As if Dekker wouldn’t notice any of it, Lane kept the smile, a beaming mask of pleasantry that was as out of place as the General himself. When he was close enough, Dekker raised his hand in a salute. Lane cocked his head, broadened his grin and returned the salute. Behind him, the jumpjet lifted off and scurried back the way it had come. Dekker tapped his headset and said, “Skywatch, let him go. We’ll call it a parley.”

“Wilco.”

As Dekker let his hand back down, Lane siezed it with a firm grip. “Ben, how the hell are you?” Dekker shook his hand, keeping his gaze glued on Lane’s eyes.

“Fine, sir,” Dekker said. “I’m glad to see you survived the First Brigade’s attack on the compound.”

“Yes, well, I guess I’m a little worse for the wear,” Lane said, still smiling.

“You managed to escape?”

Lane’s eyes shifted away for a moment and he let out a grunt. “Not exactly.” His eyes moved to the Marines standing sentry at the communications center and then swept the compound. “We need to talk.” He jabbed his thumb behind him. “Let’s go for a walk.”

“I’m in the process of setting up a defense, General. I can’t leave my post.”

“Captain Brandt can handle it. It won’t take long.” Still, the smile.

Dekker felt his brow starting to shift as he realized the General didn’t know what had happened to his XO. He caught himself and forced a blank look. What else did the man not know?  “Time grows short, General.”

Lane’s smile quivered. “I’m a little surprised at you, Ben. You’ve gotten – ” Lane narrowed his eyes. “-testy.”

Dekker started walking away from the complex, slowing his pace to compensate for Lane’s limp. He thumped the heel of his left boot against the ground as they walked, forcing himself to keep looking forward. Neither spoke as they put distance between themselves and the complex.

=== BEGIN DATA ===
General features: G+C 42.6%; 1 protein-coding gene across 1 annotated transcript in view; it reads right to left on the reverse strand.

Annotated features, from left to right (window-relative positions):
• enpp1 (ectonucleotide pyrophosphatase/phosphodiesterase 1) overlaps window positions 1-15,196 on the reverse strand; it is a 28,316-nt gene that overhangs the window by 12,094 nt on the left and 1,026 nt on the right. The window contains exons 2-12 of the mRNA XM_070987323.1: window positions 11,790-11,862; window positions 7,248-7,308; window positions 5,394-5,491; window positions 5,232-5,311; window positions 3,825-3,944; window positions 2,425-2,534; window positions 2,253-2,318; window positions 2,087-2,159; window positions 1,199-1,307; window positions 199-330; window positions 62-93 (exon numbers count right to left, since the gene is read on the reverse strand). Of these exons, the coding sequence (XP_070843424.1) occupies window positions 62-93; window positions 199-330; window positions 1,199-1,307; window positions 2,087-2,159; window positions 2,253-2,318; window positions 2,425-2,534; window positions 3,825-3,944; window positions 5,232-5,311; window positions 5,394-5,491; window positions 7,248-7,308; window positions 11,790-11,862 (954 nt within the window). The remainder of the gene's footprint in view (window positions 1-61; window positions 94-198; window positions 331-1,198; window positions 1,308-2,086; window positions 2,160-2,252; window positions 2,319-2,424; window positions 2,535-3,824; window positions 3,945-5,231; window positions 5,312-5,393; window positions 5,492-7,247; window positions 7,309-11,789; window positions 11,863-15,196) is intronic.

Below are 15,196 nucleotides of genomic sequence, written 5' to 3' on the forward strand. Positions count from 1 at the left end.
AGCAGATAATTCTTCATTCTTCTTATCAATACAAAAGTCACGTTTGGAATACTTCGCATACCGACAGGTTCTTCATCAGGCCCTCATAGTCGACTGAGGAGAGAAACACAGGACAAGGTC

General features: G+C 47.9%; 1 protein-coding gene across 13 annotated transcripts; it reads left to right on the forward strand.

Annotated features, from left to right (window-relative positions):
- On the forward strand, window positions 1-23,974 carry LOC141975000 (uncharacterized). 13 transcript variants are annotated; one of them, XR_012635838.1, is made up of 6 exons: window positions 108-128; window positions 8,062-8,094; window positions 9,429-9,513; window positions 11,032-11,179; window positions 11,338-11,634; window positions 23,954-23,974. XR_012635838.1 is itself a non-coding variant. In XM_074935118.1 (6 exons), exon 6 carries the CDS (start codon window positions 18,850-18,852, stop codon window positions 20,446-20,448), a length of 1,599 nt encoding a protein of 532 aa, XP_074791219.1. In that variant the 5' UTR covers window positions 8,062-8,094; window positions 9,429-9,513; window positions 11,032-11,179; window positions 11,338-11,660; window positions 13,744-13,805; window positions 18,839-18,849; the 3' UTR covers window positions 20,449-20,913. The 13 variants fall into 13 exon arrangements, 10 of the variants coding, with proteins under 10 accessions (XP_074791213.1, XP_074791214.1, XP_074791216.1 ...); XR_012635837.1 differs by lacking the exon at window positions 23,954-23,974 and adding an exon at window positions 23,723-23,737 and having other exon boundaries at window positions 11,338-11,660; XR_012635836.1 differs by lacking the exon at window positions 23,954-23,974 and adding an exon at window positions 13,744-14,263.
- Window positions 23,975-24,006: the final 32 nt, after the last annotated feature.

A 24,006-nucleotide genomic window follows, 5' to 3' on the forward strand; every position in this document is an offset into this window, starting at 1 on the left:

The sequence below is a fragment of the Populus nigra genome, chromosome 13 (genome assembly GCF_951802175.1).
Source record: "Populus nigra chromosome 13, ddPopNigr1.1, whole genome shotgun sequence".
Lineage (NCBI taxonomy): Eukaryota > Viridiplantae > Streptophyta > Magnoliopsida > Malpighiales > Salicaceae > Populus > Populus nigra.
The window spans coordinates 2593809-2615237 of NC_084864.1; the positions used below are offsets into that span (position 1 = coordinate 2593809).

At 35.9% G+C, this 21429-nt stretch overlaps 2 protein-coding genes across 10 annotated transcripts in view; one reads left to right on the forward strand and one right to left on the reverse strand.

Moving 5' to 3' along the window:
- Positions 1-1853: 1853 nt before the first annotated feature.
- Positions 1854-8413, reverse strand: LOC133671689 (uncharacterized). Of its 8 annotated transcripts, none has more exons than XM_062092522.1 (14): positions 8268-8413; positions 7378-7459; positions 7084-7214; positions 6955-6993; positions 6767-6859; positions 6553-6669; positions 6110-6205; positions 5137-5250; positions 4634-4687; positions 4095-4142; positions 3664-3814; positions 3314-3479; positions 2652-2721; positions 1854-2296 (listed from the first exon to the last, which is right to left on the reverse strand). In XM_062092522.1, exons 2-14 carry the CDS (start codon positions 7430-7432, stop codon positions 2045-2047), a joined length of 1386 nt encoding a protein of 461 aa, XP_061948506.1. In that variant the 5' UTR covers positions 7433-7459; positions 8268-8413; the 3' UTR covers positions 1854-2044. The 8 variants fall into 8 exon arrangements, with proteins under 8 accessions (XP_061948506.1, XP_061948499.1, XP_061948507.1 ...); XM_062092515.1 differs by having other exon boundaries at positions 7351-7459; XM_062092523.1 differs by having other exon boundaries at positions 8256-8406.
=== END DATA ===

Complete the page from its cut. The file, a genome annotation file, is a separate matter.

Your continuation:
“Where have you been, General?”

“Negotiating.”

Dekker stopped and turned around. General Lane was breathing as if they had walked a mile even though they had been walking for only a few minutes. The smile was gone and he pressed a hand against his ribs.

“Negotiating?”

“Yes,” Lane said, trying to suppress his wheezing. “Because of you.”

Dekker’s face grew hot. He started to take a step towards Lane and stopped himself. “Me?”

“The Paladin is still out there somewhere. And you’re here -” Lane swept his hand towards the complex, “- defending a dead com center in the middle of nowhere.” A wince fluttered across his face as he adjusted his hand on his ribs. “When you should be tracking him down.”

“The situation has changed since then, General. And I haven’t been able to contact you.”

“You have orders, Colonel.”

“Orders?” Dekker spat the word. “Orders that took us out of position so the Terran Guard could overrun the compound while their Second Brigade roams free.”

“Colonel – “

“Orders that have left me with the only credible force to help the Paladin defend against an attack that you and I both know is coming.” Dekker took a step towards Lane. “But I wonder if you know why.”

Lane tried to scoff but he winced hard and clutched at his rib cage instead. He shook his head, a smile creeping back onto his face as the pain subsided. “They are attacking the one thing they’re still afraid of, Colonel. The one thing that has kept this ceasefire from holding. The one thing you were supposed to take care of. They are attacking, Colonel, because you failed to follow orders.”

“You didn’t come here to lecture me about orders, General.”

“No, I suppose not.”

“Then why are you here?”